Story by Mark Millar
Art by Tommy Lee Edwards
Lettered by John Workman
Thirteen-year old Toby has fled from the bitter reality of his parents' divorce into the fantasy world of Marvel comics. One day, though, he makes a shocking discovery — his world is about to be invaded by Marvel supervillains, who've set up shop in an abandoned house down the street.
Look, I'll be honest — I read some of Mark Millar's hyperbolic pre-release publicity for this one, and figured that it would be an awful piece of tripe I could rip into. And, as expected, there's nothing terribly original here, and some of the aspects of Toby's story feel like terrible clichés. But the whole comic is well executed and surprisingly intriguing, and I'm curious to see if Millar does go someplace interesting with this. Though I expect it'll turn out that the supervillain invasion is all in Toby's head, and he'll come back to reality but not before learning some important moral lessons from the superheroes.
For now, though, a cautious thumbs up.
I suspect the real appeal of 1985 lies in Tommy Lee Edwards' art. I was going to say that he doesn't feel like a Marvel artist at all — but then I remembered that Marvel hasn't had a coherent house style since the early 90's. I think, more to the point, is that he's one of the few mainstream comic artists who are doing almost everything — penciling, inking, coloring — which allows his work to develop intriguing idiosynracies while avoiding the muddled mediocrity that comes out of the assembly line process. Here's a great example, an arresting two-page spread from the end of the book.
1985 #1, p. 20-21
This is a beautiful piece, with complex detail suggested by savage brushstrokes and scratchy pen marks, enhanced by the vivid warm colors that suffuse the entire drawing. It's hard to imagine a page like this emerging from the assembly line process. Edwards would have to execute much tighter pencils just to ensure that his intentions weren't lost. An inker would never lay down such rough inks, and would be tempted to leave large parts of the image open for color. And a colorist would tend towards representative color — a hint of the fire might bleed over into the background, but you can just bet Dr. Doom would be wearing a forest green cloak.
I know why Marvel and DC insist on the assembly line process — it prevents artists and authors from making ownership claims on corporate-held properties. But artists like Edwards and Daniel Acuña, who are developing compelling styles that are only achievable when they control all elements of the production process (and who are fast enough to produce work on a regular basis) may finally make them question their policies and allow some interesting work to emerge from the corporate ghetto.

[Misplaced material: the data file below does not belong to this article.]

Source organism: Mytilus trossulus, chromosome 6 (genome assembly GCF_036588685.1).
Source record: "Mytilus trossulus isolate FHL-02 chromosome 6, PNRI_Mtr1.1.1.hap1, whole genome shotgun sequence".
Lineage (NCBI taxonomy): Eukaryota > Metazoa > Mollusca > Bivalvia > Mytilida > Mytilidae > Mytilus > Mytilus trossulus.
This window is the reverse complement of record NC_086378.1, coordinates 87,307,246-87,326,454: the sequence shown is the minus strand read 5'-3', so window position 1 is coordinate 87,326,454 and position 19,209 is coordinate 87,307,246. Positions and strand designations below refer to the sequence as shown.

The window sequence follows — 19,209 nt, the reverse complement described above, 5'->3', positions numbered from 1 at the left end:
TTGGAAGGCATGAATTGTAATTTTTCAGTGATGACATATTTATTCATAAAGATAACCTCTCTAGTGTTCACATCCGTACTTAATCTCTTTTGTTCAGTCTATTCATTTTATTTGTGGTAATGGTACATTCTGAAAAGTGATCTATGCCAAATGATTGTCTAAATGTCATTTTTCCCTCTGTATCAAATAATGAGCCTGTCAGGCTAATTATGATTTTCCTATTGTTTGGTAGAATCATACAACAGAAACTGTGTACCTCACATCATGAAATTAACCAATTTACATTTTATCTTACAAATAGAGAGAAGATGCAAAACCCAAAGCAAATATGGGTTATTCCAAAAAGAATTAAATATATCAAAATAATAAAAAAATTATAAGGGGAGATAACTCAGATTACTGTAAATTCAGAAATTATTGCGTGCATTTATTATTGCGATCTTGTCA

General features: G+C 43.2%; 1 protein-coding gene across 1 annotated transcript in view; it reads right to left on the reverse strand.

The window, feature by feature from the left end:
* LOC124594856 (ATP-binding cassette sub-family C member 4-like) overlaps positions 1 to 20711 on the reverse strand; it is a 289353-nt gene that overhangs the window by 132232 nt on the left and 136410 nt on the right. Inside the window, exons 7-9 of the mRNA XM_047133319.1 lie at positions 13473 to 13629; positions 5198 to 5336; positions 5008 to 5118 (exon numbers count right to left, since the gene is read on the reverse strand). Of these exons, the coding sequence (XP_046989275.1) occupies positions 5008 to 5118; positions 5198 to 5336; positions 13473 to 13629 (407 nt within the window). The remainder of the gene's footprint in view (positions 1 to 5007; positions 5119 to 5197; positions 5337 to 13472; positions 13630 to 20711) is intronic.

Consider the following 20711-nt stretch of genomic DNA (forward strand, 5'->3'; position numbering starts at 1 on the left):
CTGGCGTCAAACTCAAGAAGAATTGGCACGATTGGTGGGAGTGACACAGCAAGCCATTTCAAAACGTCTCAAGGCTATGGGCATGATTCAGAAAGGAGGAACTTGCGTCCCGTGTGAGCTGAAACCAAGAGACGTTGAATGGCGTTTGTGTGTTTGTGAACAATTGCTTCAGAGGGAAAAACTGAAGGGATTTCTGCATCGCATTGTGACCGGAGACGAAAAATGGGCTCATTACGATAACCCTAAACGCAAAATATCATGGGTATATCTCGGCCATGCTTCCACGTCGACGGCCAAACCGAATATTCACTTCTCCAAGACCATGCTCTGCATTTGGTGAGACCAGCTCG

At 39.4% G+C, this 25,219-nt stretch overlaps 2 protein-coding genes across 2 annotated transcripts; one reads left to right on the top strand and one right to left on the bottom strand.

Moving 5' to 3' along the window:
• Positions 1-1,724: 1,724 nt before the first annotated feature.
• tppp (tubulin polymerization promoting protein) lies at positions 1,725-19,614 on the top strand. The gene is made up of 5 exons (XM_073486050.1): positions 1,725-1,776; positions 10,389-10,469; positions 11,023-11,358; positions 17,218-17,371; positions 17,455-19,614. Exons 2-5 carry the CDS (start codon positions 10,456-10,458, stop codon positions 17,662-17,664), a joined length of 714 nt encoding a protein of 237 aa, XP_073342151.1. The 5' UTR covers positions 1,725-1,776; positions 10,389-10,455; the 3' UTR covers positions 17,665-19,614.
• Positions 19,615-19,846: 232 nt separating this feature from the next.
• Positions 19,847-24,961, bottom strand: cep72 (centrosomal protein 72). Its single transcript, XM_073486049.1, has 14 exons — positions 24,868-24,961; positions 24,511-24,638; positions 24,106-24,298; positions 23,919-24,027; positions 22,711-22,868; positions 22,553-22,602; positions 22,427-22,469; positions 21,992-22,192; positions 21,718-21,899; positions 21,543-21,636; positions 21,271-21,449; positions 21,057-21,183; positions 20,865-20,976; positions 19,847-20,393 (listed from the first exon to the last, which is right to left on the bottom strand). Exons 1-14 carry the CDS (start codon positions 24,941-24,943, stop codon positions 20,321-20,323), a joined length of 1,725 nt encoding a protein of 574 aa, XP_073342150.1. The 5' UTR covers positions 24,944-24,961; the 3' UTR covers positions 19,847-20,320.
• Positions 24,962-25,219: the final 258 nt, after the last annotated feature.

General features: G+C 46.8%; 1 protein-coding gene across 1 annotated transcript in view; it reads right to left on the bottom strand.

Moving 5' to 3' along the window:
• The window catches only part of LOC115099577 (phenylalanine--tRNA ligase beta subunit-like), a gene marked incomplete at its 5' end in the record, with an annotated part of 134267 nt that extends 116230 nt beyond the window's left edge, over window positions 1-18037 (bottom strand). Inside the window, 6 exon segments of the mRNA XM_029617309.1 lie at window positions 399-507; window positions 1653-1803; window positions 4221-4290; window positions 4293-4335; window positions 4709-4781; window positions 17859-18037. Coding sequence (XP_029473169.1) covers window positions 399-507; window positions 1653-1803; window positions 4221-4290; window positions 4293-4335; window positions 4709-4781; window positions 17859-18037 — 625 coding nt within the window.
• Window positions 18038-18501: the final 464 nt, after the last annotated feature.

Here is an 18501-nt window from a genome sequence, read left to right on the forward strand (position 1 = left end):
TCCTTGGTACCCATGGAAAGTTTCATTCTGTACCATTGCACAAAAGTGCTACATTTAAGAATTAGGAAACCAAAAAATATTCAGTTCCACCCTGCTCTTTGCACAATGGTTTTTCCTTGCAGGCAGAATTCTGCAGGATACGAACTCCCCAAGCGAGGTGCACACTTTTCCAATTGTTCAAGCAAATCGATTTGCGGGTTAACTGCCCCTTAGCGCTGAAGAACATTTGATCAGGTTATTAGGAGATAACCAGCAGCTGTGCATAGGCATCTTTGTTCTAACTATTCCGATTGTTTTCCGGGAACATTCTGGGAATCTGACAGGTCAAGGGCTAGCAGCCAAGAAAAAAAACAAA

The Death of the Bleed
Of course, I can hardly pick up a Marvel comic these days without noticing something missing — namely, the bleed. It seems like Marvel's done away with it completely these days, with the art on most of their high profile projects running right up to the edge of the page. I don't exactly mourn the loss of the bleed — it's an artificial constraint, born of the necessity to hedge against badly cut print jobs — but I'm not sure that Marvel has really thought through what eliminating the bleed means aesthetically.
First, the bleed allows the art to breathe by preventing side-by-side pages from running into each other. Now, this can be dealt with through some intelligent page composition, but since many commercial comics have to be drawn without knowing which pages will be run side-by-side (thanks, advertising!) this can be a daunting task.
Additionally, the bleed also allows the art to look like it belongs on the page. Eliminating it can make the art more absorbing and immersive — but it can also make the word balloons and panel gutters really stand out. I mean, really stand out — there are a few pages of 1985 where my eye isn't drawn to the imagery but to the vivid white gutters running across the page.
The bleed also prevents the art and lettering from running into the bound edge of the page. I've seen a few series in the last couple of years (Eternals comes to mind) where the art looked just fine when it was a pamphlet but became problematic when compiled into a hardback because word balloons are now vanishing into the gutter.
And finally, by totally eliminating the bleed, it becomes really obvious whenever there's a mis-cut page because there's now a crisp white edge running along the cut. (Again, the Eternals hardback comes to mind).
So Marvel? You might want to think about bringing the bleed back. It doesn't have to be as massive as it used to be, but you probably want something.
Morning in America
One thing that does puzzle me is why, exactly, 1985 is set in the mid-80's. I can think of plenty of reasons to set a story about Marvel comics in this era. There are the weird political and social dynamics of the Reagan era. It's halfway between the founding of the company and the current era, the beginning of the "modern era", the tail end of Jim Shooter's tenure, the beginning of the speculator craze and the ascendancy of the direct market. It's the tail end of the period where comics didn't have to compete for your entertainment dollar — when they were cheap, before they had to compete with video rentals and video games. It's the Secret Wars era, the period where many Marvel characters started to assume their iconic status, before everything became grim-n-gritty. For the current Marvel audience, it's the period where they started reading comics. But so far there's no thematic reason for the comic to be set during this era — in fact, you could probably set it in 1975 or 1995 without changing anything.
Or, if you want to be snarky, it could just be that 1985 was the last year you could actually find 13-year olds reading comics.